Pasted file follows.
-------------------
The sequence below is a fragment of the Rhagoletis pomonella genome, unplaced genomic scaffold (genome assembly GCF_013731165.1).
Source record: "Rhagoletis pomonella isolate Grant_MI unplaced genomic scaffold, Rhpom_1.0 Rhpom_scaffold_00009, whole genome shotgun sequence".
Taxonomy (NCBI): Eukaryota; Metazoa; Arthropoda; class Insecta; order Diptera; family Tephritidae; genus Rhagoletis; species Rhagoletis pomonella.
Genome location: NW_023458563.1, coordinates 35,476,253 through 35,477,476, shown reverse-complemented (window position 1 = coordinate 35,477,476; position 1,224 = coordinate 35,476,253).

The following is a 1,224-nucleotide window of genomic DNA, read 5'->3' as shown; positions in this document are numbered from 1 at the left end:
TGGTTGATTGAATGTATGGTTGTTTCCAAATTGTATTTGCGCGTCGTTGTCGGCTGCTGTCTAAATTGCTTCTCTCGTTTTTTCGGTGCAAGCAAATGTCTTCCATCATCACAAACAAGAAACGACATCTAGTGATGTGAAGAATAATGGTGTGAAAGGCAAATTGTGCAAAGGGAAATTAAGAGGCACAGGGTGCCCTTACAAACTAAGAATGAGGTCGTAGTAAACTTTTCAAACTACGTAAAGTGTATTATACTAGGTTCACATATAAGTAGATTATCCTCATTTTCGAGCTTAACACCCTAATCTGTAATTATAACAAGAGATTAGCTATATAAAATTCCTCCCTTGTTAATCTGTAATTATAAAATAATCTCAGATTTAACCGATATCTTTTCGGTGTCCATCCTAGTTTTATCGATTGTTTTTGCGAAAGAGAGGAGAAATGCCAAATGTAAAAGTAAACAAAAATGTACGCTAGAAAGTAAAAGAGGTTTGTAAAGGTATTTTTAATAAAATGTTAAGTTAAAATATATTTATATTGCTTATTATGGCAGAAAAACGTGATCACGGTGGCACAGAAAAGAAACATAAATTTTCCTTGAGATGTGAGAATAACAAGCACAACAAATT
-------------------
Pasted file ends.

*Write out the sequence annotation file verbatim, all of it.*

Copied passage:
The sequence below is a fragment of the Rhagoletis pomonella genome, unplaced genomic scaffold (genome assembly GCF_013731165.1).
Source record: "Rhagoletis pomonella isolate Grant_MI unplaced genomic scaffold, Rhpom_1.0 Rhpom_scaffold_00009, whole genome shotgun sequence".
Taxonomy (NCBI): Eukaryota; Metazoa; Arthropoda; class Insecta; order Diptera; family Tephritidae; genus Rhagoletis; species Rhagoletis pomonella.
Genome location: NW_023458563.1, coordinates 35,476,253 through 35,477,476, shown reverse-complemented (window position 1 = coordinate 35,477,476; position 1,224 = coordinate 35,476,253).

The following is a 1,224-nucleotide window of genomic DNA, read 5'->3' as shown; positions in this document are numbered from 1 at the left end:
TGGTTGATTGAATGTATGGTTGTTTCCAAATTGTATTTGCGCGTCGTTGTCGGCTGCTGTCTAAATTGCTTCTCTCGTTTTTTCGGTGCAAGCAAATGTCTTCCATCATCACAAACAAGAAACGACATCTAGTGATGTGAAGAATAATGGTGTGAAAGGCAAATTGTGCAAAGGGAAATTAAGAGGCACAGGGTGCCCTTACAAACTAAGAATGAGGTCGTAGTAAACTTTTCAAACTACGTAAAGTGTATTATACTAGGTTCACATATAAGTAGATTATCCTCATTTTCGAGCTTAACACCCTAATCTGTAATTATAACAAGAGATTAGCTATATAAAATTCCTCCCTTGTTAATCTGTAATTATAAAATAATCTCAGATTTAACCGATATCTTTTCGGTGTCCATCCTAGTTTTATCGATTGTTTTTGCGAAAGAGAGGAGAAATGCCAAATGTAAAAGTAAACAAAAATGTACGCTAGAAAGTAAAAGAGGTTTGTAAAGGTATTTTTAATAAAATGTTAAGTTAAAATATATTTATATTGCTTATTATGGCAGAAAAACGTGATCACGGTGGCACAGAAAAGAAACATAAATTTTCCTTGAGATGTGAGAATAACAAGCACAACAAATT